Today’s job market can be competitive, to say the least. So, when you’re searching for new employment, it’s important that you do whatever you can to stand out.
But, how do you grab the attention of the owner or hiring manager? Sure, you may be able to win them over in an interview, but the biggest trick can be actually getting an interview. This is where your resume comes in; your resume is the first, and possibly last thing that will come across a hiring manager’s desk when they’re considering you for a position. Let’s review some ways on how to make your resume stand out from all the rest.
Don’t generalize your resume.
When applying for a job, make sure your resume isn’t too general; you’ll want to target your resume somewhat towards the job you are seeking. Over-generalizing your resume can be a mistake often made when you’re applying for more than one job, or jobs in different fields.
Check and re-check for grammar and typos.
There’s nothing worse than sending in a well-written and crafted resume to a potential employer and then realizing you have a blaring typo on the front page. Chances are if you notice it, the hiring manager is going to notice it as well. Proofread your resume for typos or grammar issues a few times before sending it off, then hand it off to a friend or trusted source to proofread as well. Two sets of eyes are better than one!
Grab their attention with a good header.
The job market is competitive, and companies often don’t have the time to read through each resume handed into them; this is why it’s important to grab attention with a great header on your resume. Your header should clearly state your name, contact information, and your professional title or objective.
Use keywords throughout your resume.
These days, companies will often run resumes through software or scanners to pick up on certain keywords or phrases relevant to the job or industry the job is in. It can be helpful to employ some research into what employers are looking for when crafting your resume so you can be sure to include some of the relevant keywords and phrases.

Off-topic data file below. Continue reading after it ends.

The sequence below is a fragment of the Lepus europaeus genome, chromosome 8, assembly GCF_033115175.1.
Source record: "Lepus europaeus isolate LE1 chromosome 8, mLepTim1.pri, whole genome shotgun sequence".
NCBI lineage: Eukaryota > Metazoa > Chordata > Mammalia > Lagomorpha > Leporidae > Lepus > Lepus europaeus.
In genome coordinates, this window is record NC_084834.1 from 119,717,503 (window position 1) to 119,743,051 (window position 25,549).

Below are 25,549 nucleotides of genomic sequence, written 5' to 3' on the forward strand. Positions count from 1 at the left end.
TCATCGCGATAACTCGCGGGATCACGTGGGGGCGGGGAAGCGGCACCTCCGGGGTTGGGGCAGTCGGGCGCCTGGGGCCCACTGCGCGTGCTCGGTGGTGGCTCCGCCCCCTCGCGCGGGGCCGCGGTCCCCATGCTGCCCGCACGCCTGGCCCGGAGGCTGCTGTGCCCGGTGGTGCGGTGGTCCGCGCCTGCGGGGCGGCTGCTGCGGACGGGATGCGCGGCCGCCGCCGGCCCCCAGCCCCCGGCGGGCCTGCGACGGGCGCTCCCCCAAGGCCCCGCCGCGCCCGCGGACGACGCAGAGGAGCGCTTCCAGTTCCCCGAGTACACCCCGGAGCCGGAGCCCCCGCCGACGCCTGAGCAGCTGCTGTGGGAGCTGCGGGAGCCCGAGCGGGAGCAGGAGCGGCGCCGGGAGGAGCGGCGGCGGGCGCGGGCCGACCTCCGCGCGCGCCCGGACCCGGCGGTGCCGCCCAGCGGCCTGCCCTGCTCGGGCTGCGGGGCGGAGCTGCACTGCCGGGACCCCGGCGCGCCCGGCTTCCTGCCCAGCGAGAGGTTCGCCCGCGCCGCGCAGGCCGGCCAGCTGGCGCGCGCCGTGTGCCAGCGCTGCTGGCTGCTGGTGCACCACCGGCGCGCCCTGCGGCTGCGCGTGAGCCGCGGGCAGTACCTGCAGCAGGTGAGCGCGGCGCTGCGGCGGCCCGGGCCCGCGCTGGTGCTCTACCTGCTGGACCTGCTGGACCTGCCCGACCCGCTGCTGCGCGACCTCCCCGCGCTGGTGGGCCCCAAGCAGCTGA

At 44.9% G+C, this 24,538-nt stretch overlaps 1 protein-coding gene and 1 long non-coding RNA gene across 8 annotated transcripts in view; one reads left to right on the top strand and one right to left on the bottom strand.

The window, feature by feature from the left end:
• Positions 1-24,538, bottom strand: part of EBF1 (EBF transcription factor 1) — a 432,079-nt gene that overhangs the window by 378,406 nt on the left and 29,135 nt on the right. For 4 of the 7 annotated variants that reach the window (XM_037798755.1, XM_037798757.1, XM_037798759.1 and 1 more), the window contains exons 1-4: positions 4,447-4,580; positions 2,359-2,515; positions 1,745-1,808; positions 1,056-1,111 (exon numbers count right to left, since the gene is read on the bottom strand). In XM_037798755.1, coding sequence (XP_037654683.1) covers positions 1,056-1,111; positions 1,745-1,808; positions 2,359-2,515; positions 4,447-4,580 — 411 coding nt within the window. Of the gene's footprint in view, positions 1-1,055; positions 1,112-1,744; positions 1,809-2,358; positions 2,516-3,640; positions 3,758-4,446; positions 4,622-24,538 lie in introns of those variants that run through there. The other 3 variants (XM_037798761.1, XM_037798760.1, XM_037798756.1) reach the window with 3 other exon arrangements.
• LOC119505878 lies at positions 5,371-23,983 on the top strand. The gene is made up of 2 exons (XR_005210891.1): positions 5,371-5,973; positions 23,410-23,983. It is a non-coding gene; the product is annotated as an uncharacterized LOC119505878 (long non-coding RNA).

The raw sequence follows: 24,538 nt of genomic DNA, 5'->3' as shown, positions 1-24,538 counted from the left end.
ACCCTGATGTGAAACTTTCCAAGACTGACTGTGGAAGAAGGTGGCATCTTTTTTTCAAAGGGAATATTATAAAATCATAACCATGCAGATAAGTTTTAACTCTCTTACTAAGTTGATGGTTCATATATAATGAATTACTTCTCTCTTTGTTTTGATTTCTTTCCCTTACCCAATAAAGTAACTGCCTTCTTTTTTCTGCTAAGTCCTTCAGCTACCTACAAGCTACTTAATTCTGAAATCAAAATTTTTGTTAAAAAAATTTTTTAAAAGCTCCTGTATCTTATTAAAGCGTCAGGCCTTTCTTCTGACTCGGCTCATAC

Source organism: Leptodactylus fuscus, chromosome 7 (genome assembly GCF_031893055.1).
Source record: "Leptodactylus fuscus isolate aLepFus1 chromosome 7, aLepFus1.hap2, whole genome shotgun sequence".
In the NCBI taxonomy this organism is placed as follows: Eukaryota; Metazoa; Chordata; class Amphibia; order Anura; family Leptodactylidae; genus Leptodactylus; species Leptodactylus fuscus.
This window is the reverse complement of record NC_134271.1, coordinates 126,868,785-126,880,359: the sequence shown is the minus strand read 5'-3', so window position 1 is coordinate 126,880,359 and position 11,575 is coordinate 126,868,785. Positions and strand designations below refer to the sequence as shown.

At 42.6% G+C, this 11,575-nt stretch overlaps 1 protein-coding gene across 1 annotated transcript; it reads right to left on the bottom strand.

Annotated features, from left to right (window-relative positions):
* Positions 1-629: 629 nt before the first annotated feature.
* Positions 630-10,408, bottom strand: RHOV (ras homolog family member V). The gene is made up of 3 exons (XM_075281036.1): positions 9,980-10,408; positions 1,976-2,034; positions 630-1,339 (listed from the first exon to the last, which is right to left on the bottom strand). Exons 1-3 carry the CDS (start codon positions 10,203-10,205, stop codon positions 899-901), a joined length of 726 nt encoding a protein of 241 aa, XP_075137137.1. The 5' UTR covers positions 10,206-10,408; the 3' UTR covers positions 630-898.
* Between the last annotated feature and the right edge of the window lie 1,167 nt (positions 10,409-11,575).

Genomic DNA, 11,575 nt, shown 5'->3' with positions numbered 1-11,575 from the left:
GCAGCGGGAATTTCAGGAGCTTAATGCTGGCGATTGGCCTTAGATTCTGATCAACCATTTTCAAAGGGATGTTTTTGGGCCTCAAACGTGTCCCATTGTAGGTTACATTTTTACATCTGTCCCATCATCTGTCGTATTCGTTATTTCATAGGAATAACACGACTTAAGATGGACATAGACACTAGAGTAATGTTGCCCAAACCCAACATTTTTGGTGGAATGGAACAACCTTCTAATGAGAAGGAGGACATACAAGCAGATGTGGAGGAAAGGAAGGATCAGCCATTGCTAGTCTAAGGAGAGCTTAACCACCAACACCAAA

Keep things positive.
Never, under any circumstances, should you speak poorly of a previous employer in your resume. This can be a huge red flag to someone considering you as a candidate. Instead, keep things professional and limit discussion of the previous employment to what your job description was and what skills you may have picked up.
Simplify and don’t use so many fonts.
There is such thing as too much of a good thing when it comes to fonts and colors used on your resume. When you use too many different fonts and colors, instead of being eye-catching or seeming original, it can be distracting and frustrating to look at. Unfortunately, doing this may earn you a spot at the back of the resume pile.
Write for the job you want.
This can mean thorough research before you get started on writing your resume. When you are going for a certain job in a particular industry, you’ll want to make sure you are addressing relevant things to that field. Do some research and find out what attributes and qualities candidates typically have; also, look into what changes and needs are front and center in your industry of choice. Be sure to give examples of how you exemplify the candidate they are looking for, or what specific things you can add in order to help their company succeed.